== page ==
What Are the Grounds For Divorce in the State of Illinois?
In the state of Illinois, there are 11 grounds for divorce. Grounds 2-11 require proof that the non-moving party (your spouse), without cause or provocation from you, was at fault because of one of these reasons.
- Irreconcilable Differences: this is also known as “no-fault,” and is the only grounds for divorce that does not require the moving party to prove his or her spouse is at fault for the marital breakup.
- Spouse was already married when marriage transpired.
- Spouse committed adultery after you were married.
- Spouse has infected you with a sexually transmitted disease.
- Spouse was naturally impotent at the time of the marriage, and continues to be naturally impotent.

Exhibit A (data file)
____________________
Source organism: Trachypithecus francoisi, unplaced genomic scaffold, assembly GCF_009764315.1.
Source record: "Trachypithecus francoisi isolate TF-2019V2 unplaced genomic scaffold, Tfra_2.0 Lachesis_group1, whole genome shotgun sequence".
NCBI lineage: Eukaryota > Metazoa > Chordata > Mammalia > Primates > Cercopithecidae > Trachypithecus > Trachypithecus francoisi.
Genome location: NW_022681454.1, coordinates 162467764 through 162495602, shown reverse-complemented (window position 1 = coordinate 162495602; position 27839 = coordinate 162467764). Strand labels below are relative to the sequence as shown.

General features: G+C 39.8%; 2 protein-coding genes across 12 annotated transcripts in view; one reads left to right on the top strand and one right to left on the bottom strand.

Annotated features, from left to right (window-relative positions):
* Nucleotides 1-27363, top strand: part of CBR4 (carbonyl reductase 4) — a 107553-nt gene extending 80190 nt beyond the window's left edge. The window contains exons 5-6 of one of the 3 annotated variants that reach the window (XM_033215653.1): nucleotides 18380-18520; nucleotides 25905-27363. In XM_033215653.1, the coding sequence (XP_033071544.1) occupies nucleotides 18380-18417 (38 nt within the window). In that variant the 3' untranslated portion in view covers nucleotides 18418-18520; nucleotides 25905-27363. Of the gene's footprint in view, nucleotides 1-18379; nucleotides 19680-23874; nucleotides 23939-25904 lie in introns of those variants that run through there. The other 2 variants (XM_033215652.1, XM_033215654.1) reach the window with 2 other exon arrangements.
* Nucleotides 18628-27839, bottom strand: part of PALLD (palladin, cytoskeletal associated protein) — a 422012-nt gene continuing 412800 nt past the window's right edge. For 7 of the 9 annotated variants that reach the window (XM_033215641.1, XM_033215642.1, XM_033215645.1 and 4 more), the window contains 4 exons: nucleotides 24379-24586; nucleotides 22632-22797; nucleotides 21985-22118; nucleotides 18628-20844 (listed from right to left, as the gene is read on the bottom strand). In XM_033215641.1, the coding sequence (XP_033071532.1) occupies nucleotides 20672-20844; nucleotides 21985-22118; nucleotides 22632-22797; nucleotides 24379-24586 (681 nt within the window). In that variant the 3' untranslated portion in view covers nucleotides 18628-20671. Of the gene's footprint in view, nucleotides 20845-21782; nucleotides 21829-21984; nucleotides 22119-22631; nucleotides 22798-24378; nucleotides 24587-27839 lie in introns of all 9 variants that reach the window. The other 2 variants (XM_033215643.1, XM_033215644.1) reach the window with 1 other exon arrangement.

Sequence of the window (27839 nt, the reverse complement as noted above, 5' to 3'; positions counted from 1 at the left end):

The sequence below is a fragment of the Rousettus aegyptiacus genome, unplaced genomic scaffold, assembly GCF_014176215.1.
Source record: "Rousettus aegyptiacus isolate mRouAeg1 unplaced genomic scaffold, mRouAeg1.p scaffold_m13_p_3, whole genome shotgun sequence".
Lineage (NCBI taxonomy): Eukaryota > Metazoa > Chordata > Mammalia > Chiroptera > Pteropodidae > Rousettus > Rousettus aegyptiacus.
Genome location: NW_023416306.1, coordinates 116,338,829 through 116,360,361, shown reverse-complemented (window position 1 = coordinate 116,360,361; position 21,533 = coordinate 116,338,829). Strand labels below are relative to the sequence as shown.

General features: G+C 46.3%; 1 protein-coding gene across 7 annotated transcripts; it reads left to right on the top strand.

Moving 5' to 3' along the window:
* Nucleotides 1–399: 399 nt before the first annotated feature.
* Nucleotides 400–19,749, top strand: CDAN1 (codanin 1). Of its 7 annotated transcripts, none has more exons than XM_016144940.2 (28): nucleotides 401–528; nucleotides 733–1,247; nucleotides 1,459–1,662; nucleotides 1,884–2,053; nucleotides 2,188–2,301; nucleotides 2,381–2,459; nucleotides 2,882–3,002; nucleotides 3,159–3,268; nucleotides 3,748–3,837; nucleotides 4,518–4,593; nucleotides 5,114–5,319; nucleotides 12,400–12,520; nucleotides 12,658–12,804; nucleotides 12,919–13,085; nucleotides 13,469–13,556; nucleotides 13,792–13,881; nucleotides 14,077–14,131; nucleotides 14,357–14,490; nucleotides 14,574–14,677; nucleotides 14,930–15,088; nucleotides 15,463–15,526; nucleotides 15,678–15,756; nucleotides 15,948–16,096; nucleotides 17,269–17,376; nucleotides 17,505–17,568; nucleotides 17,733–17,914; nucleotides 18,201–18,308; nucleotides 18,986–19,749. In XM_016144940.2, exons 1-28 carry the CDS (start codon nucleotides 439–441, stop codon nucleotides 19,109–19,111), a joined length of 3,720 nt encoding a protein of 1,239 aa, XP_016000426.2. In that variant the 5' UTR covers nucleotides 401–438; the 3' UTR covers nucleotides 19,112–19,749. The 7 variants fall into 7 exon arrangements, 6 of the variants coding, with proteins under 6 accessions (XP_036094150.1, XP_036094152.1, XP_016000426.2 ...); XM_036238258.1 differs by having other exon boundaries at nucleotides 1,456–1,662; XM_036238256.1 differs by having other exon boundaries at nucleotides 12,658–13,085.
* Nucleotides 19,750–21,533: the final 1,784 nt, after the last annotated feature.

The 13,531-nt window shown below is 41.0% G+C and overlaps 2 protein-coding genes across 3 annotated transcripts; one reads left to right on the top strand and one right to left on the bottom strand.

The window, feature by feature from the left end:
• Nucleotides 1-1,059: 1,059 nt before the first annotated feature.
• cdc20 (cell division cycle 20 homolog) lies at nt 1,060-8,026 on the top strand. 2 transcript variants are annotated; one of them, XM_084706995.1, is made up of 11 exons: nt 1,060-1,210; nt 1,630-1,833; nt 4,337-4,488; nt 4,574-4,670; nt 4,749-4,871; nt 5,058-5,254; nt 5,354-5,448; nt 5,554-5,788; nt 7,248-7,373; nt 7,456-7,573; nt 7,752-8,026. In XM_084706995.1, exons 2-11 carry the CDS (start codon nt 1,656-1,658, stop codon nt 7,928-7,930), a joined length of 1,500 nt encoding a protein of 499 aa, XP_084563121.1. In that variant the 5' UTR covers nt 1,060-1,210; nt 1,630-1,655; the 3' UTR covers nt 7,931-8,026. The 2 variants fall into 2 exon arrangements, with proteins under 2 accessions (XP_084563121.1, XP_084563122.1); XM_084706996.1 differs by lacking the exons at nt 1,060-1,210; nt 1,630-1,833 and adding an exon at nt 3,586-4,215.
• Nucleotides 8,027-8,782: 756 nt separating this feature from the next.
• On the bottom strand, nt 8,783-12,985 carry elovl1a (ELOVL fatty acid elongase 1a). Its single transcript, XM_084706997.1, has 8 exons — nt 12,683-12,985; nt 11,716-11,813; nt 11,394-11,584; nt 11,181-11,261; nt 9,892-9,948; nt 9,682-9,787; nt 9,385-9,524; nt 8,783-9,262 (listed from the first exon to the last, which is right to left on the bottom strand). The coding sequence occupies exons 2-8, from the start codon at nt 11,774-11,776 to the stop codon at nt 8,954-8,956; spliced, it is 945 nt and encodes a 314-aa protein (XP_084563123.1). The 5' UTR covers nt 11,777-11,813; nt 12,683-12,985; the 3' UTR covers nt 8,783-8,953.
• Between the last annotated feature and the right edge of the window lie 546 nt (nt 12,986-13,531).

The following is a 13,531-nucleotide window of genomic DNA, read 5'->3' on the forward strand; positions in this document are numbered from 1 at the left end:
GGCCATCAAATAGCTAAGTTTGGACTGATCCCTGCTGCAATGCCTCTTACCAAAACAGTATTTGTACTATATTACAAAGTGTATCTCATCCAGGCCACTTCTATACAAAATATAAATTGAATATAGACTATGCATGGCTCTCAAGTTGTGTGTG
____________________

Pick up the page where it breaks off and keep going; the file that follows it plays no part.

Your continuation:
- Spouse willfully deserted or chooses to be absent for one year.
- Spouse is habitually drunk for the duration of 2 years.
- Spouse is guilty of gross and confirmed habits caused by the excessive use of addictive drugs for the duration of 2 years.
- Spouse has been convicted of a felony or other infamous crime.
- Spouse has used extreme and repeated physical or mental cruelty toward you.
- Spouse has made attempts to end your life by poison or other means showing malice.
As the moving party in the divorce you bear the burden of proof. This means you must be prepared to provide proof that your spouse committed one of Illinois’ eleven grounds for divorce. Ask your lawyer about what that proof must or may consist of.
When children are involved in the divorce it is advised to hire a child custody or family law attorney and mediator. They specialize in divorces that involve children and can help you make the divorce less negative for your kids.